in a previous post you said that the political scientist with most credibility where Bickers and Berry, and opposed their prediction to the predictions of other people (like Nate Silver, who I didn’t know). This seems a good moment to put these predictions to test. Will you talk about this after the results come out?
Bickers and Berry would be very interesting to go into. I don’t fully understand their model. I know they primarily use economic data but also throw in national variables unlike other models.
They had updated the data to the model, and it flipped New Mexico to Romney. On their report, which goes into more detail, it had New Mexico just bordering on 50%. That is going to be a close state. However, it was also a close state in 2004 if I remember correctly.
Interestingly, since I first posted the results of that computer model, the Romney Campaign has written off Nevada and both campaigns are targeting Wisconsin, Minnesota, and Pennsylvania. The one state that doesn’t make sense to me, in the context of the results shown, is Iowa. Wouldn’t Iowa flip before MN or PA? However, I do hear the economic situation is much better in Iowa than in the rest of the nation.
I’m not going to bother commenting on Nate Silver. Nate Silver isn’t a pollster, he is a mid level statistician currently in stardom due to 2008. The entire political science profession is going to gore this guy after the election (no matter who wins). It’s not going to look pretty. I expect Nate Silver will just say that the results are what the statistics said they would be. Just because a guy is favored to win doesn’t mean the other guy can’t win. However, the goring is going to come due to Nate Silver’s stardom not being about that but about allowing people to believe he’s a ‘soothsayer’ as he was given a 250k grand advance on a book deal and the New York Times made him a columnist. He’s been on TV recently trying to sell his book which many people take as a sign that this is his last chance to get money before the sky falls on him.
The political scientists’ complaints against Nate Silver are complex. The biggest issue, I think, is that he is creating the impression there is only one model of analysis and that good science means less skepticism. Actually, good science is skepticism. The complaints are also directed at the Nate Silver ‘fans’ where their behavior is shoving the ‘statistical probabilities’ in people’s faces, dismissing any other outcome, and declare it ‘math’. Social science has limits.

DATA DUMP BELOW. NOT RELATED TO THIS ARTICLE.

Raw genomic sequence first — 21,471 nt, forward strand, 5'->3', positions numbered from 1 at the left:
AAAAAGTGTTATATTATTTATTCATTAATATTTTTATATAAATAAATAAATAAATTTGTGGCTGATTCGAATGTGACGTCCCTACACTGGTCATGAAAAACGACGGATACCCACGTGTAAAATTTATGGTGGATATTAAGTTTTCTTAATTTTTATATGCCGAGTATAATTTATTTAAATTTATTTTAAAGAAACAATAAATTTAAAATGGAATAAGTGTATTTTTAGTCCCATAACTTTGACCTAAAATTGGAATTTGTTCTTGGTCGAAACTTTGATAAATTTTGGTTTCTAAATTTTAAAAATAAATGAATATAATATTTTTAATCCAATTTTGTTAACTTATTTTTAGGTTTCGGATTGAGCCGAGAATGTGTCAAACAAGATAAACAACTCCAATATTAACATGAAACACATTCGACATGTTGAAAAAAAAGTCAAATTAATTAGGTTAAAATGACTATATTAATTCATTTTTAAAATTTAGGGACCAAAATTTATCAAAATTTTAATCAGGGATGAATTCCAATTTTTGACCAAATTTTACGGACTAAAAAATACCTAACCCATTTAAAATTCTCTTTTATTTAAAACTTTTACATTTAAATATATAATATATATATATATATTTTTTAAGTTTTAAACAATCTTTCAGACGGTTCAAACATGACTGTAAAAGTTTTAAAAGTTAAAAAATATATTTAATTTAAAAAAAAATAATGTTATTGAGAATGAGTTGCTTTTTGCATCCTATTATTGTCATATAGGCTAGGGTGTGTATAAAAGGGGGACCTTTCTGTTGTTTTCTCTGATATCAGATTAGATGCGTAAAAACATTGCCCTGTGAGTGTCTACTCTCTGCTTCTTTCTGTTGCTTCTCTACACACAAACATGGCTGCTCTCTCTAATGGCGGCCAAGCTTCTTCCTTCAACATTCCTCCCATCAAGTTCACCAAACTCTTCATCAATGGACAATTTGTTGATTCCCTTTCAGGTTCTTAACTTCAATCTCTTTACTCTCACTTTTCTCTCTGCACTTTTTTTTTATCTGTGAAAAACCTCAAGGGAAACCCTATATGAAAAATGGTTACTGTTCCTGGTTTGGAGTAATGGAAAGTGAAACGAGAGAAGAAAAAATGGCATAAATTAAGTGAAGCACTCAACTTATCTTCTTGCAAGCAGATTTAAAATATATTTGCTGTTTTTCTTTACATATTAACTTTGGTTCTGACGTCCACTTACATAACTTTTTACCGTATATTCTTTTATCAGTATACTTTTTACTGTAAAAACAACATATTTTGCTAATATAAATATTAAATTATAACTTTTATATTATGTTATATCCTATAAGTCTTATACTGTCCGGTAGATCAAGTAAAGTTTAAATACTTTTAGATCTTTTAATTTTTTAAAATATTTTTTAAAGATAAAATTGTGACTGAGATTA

What I dislike about Nate Silver is how the Obama campaign fed him internal polling which he used but publicly presented the results as his own analysis. I also highly dislike people who make money using other people’s works. Silver is taking other people’s polls, analyzes them, and then declares this statistical sampling his own ‘analysis’.
Whether Obama wins or loses, Silver is going to be tarred and feathered. I’d rather talk about the Bickles and Berry model and see what they got wrong in that map… if they get anything wrong.
You might ask, “Why are the colors wrong?” They’re not wrong. Republican used to be represented as blue and Democrat as red. In 2000, all the networks switched it around. Why? I don’t know.
I really do like how the model is doing political soothsaying based nearly entirely on economic data. I’m a big believer that economics is political destiny. If you want to change the politics of a region, change its economics. This is why the southern states changed because their economic system modernized due to World War 2. After World War 2, those states have been trending more and more Republican but that’s a different post for a different time.
I am curious how the model survived its early days. Imagine you make a computer model and it creates the 1980 election map. That would be hard to believe especially when all the polls said it was ‘tied’. When Bickers and Berry saw the 1984 map, I’m surprised they didn’t throw away the model on the spot. I would have.
At the University of Colorado, they currently have the widest split in opinion. Of the thirteen studies done, they have five (including this model) going to Romney, five going to Obama, and three going to undecided. After the election, all the political scientists are going to be gorging on the election data, doing all sorts of analysis, and it will be fun to watch them.
I went on youtube to see what I could find of any Bickers and Berry interviews. Here is what I found:
This one appears to be a local Colorado interview.
This one appears to be a clip from O’Reilly’s show. I know people are going to have a problem with it being O’Reilly and Fox, but I’m not seeing these guys interviewed anywhere else. Annoyingly, the video ends abruptly. I want to hear these guys explain their model.
In the final video, Bickers is interviewed again on Fox but the video is extremely poor. It is taken of the TV (ugh) and the camera misses half of Bicker’s face. Since we’re only watching talking heads, I figure Bickers audio of him explaining his model is good enough to show here.